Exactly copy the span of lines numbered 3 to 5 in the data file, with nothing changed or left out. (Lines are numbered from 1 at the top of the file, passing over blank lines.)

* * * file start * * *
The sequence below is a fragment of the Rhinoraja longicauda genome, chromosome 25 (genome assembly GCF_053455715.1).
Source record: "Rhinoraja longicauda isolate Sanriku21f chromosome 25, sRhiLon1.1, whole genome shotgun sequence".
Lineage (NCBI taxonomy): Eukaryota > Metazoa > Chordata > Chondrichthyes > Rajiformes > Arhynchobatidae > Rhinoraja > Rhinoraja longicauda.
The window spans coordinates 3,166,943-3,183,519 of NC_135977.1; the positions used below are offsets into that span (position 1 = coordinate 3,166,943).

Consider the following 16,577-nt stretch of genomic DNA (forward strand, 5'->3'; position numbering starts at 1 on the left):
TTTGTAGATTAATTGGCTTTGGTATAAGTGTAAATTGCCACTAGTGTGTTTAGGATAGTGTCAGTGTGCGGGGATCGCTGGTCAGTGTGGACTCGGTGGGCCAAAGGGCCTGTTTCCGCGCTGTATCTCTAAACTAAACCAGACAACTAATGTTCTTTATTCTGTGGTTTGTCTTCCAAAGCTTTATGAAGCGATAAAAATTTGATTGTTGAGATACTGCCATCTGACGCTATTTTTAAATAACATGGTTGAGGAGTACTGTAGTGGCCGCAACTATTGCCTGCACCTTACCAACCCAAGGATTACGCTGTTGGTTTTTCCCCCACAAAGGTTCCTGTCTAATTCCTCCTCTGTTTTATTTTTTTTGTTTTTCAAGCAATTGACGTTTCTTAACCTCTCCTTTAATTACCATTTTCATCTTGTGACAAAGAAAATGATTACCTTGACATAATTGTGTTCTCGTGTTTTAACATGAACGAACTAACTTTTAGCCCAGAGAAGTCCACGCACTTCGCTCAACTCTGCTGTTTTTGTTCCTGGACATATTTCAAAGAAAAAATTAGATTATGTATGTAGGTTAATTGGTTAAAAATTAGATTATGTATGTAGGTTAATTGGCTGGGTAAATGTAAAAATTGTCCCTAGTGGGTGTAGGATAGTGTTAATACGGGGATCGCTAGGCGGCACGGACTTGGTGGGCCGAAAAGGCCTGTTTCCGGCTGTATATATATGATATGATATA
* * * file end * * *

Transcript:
Lineage (NCBI taxonomy): Eukaryota > Metazoa > Chordata > Chondrichthyes > Rajiformes > Arhynchobatidae > Rhinoraja > Rhinoraja longicauda.
The window spans coordinates 3,166,943-3,183,519 of NC_135977.1; the positions used below are offsets into that span (position 1 = coordinate 3,166,943).

Consider the following 16,577-nt stretch of genomic DNA (forward strand, 5'->3'; position numbering starts at 1 on the left):